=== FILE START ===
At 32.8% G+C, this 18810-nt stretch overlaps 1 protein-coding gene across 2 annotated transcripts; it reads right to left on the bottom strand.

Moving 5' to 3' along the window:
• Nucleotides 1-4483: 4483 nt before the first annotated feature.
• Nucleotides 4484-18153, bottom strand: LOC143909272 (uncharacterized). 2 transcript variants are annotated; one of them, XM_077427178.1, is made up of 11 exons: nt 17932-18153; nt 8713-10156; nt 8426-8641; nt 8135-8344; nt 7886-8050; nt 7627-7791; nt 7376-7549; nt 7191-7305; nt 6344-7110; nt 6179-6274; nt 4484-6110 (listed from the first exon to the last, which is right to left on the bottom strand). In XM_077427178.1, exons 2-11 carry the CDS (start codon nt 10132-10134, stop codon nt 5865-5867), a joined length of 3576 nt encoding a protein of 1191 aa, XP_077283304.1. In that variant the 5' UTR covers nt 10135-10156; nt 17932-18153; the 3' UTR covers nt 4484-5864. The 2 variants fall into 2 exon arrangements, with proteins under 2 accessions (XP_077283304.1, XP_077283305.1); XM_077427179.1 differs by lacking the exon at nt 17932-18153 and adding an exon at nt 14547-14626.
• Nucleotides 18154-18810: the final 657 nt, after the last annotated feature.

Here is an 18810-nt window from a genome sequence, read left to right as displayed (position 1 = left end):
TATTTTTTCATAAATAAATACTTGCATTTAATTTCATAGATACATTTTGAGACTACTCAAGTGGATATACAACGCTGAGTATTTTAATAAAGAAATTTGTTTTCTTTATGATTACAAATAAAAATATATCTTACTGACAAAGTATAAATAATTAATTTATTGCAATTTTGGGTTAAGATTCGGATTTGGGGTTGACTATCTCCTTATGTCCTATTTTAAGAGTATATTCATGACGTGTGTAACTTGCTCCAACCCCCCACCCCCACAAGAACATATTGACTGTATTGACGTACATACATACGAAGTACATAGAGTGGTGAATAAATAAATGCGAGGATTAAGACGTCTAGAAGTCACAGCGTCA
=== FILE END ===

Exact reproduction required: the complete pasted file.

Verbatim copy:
At 32.8% G+C, this 18810-nt stretch overlaps 1 protein-coding gene across 2 annotated transcripts; it reads right to left on the bottom strand.

Moving 5' to 3' along the window:
• Nucleotides 1-4483: 4483 nt before the first annotated feature.
• Nucleotides 4484-18153, bottom strand: LOC143909272 (uncharacterized). 2 transcript variants are annotated; one of them, XM_077427178.1, is made up of 11 exons: nt 17932-18153; nt 8713-10156; nt 8426-8641; nt 8135-8344; nt 7886-8050; nt 7627-7791; nt 7376-7549; nt 7191-7305; nt 6344-7110; nt 6179-6274; nt 4484-6110 (listed from the first exon to the last, which is right to left on the bottom strand). In XM_077427178.1, exons 2-11 carry the CDS (start codon nt 10132-10134, stop codon nt 5865-5867), a joined length of 3576 nt encoding a protein of 1191 aa, XP_077283304.1. In that variant the 5' UTR covers nt 10135-10156; nt 17932-18153; the 3' UTR covers nt 4484-5864. The 2 variants fall into 2 exon arrangements, with proteins under 2 accessions (XP_077283304.1, XP_077283305.1); XM_077427179.1 differs by lacking the exon at nt 17932-18153 and adding an exon at nt 14547-14626.
• Nucleotides 18154-18810: the final 657 nt, after the last annotated feature.

Here is an 18810-nt window from a genome sequence, read left to right as displayed (position 1 = left end):
TATTTTTTCATAAATAAATACTTGCATTTAATTTCATAGATACATTTTGAGACTACTCAAGTGGATATACAACGCTGAGTATTTTAATAAAGAAATTTGTTTTCTTTATGATTACAAATAAAAATATATCTTACTGACAAAGTATAAATAATTAATTTATTGCAATTTTGGGTTAAGATTCGGATTTGGGGTTGACTATCTCCTTATGTCCTATTTTAAGAGTATATTCATGACGTGTGTAACTTGCTCCAACCCCCCACCCCCACAAGAACATATTGACTGTATTGACGTACATACATACGAAGTACATAGAGTGGTGAATAAATAAATGCGAGGATTAAGACGTCTAGAAGTCACAGCGTCA